2,000 kilometres for a Green Card for Europe

Summer is not always the best time for a long bike ride but that is no deterrent to Rafal Skarbek, member of the campaign group New Europeans. The UK-based community organiser and father-of-two is setting out from Somerset in South West England, aiming to reach Santiago de Compostela in Galicia by the end of July. On the way back to he has promised to go via Mont Blanc which it has been his lifelong ambition to climb.

The trip is a pilgrimage and will follow the famous El Camino route. Rafal also hopes to use the trip to draw attention to the need for the rights of EU citizens and Britons abroad to be ring-fenced post Brexit. Speaking from his home near Bridgwater just before setting out, he said: “The Green Card for Europe proposal can help EU citizens in the UK and Britons abroad post Brexit because it will give us a physical proof of our status.

This is so important because many of us still face instances of discrimination when looking for employment or somewhere to live simply on the grounds that our status is perceived to be uncertain.

So I will be riding towards Santiago de Compostela thinking very much of #the5million and the challenges we are all facing – it’s #the5million that I will be riding for and who I will feel are egging me on.” Rafal is not new to impromptu long-distance travel. In 1982, his parents escaped from Poland during the martial law era.

Rafal was a child at the time but remembers the experience vividly and it resonates with him today. “Not for the first time I am seeing how the political landscape can change very suddenly and in a way that impacts directly on people’s daily lives. Many EU citizens in the UK no longer feel welcome in their own homes,” he said.




The Camino will take Rafal to Dover and then via Paris to the North of Spain and on to Galicia. Along the way he hopes to meet many different people, local residents in the places he visits but also those who like him who are just passing through. “The beauty of our rights to freedom of movement in Europe are that we can use those rights to study, to work, to settle, to retire in another member state or just to visit, even for an extended period,” he said.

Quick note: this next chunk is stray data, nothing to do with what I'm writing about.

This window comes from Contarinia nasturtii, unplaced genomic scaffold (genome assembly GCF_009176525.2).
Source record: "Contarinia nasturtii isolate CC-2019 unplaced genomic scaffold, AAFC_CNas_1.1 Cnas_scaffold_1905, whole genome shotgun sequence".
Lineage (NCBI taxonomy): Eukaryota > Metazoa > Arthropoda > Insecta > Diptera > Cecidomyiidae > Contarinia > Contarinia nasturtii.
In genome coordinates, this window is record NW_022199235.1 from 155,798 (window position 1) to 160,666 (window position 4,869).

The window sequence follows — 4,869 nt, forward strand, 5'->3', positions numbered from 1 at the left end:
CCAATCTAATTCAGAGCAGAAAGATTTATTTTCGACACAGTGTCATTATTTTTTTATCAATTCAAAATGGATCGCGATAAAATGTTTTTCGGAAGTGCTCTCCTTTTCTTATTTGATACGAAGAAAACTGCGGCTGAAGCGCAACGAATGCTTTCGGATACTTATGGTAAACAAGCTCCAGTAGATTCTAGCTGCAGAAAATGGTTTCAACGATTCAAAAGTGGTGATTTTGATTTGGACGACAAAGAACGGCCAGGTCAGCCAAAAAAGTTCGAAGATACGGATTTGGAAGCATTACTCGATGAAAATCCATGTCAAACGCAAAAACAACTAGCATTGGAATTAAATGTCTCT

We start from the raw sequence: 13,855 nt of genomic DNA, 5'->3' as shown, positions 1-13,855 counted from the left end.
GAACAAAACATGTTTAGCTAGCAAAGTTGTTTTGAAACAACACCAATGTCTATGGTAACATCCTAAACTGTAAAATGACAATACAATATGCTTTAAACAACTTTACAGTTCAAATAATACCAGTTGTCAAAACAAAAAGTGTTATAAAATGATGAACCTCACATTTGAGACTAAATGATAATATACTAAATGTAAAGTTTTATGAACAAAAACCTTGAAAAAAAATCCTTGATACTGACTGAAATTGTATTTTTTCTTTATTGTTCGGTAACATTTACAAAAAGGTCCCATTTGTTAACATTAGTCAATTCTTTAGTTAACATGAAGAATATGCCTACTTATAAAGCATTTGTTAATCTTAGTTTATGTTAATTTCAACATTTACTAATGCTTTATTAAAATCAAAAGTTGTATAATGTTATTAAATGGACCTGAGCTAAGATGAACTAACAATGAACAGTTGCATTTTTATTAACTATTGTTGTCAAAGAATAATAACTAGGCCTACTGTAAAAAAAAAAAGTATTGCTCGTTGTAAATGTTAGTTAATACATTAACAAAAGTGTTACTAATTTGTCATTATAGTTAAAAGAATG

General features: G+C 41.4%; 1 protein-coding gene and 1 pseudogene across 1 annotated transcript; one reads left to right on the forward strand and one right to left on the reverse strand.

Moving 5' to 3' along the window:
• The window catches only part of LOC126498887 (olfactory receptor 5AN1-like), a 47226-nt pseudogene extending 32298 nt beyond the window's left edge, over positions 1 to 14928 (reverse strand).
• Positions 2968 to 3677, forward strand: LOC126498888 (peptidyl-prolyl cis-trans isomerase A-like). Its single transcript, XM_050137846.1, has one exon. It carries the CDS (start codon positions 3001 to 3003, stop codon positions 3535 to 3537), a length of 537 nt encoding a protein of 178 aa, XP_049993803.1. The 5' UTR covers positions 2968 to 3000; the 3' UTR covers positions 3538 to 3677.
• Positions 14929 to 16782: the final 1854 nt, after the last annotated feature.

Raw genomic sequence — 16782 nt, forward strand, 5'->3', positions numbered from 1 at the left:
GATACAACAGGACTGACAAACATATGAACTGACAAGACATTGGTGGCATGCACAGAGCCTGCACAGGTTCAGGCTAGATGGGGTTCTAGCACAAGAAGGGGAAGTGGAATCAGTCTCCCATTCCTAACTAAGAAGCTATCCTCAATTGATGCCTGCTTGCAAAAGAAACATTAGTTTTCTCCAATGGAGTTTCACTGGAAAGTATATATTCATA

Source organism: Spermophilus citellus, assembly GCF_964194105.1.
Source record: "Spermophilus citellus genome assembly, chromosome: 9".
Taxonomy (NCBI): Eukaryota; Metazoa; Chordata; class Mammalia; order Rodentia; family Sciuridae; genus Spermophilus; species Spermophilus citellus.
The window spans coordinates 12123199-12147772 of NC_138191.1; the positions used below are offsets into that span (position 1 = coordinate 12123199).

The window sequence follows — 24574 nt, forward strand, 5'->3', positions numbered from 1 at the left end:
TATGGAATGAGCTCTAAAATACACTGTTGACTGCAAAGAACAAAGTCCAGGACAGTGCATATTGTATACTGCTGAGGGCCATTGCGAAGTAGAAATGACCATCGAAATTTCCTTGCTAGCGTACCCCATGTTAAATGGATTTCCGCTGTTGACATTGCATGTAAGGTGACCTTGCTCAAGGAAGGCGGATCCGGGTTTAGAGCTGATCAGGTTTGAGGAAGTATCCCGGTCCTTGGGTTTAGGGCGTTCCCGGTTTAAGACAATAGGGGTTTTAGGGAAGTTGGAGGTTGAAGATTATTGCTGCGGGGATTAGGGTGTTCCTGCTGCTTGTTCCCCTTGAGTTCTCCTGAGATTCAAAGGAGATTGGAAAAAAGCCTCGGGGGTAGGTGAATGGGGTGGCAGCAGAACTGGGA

Asked about the British people he may meet along the way, he commented: “I am especially looking forward to meeting British citizens living in France and Spain and exchanging experiences about how they are doing post Brexit.

Freedom of movement is a big issue for Britons abroad and the Green Card can help with that.” During the trip, Rafal is hoping to raise funds which can support the award-winning New Europeans campaign for an EU Green Card.

The proposal was looked at by both the Civil Liberties and Constitutional Affairs Committees of the European parliament prior to the elections and the parliament is expected to return to a discussion of the proposal soon after it reconvenes in Strasbourg on 2 July.

Roger Casale, the Founder and General Secretary of New Europeans said: “We are thrilled that Rafal has chosen our Green Card campaign as the focus for his fund-raising activities as he heads to Santiago de Compostela on what will be an extraordinary journey through Europe.

The protection of the rights of EU citizens already in the UK and Britons living in Europe is one of the very few issues has support on both sides of the channel and from all parties. The Green Card offers a practical way forward to achieve a result that everybody says they want. Rafal’s journey will draw attention to the EU Green Card for Europe campaign and I hope it will hasten the day when we see it introduced.”

For more information on El Camino for a Green Card for Europe, click here.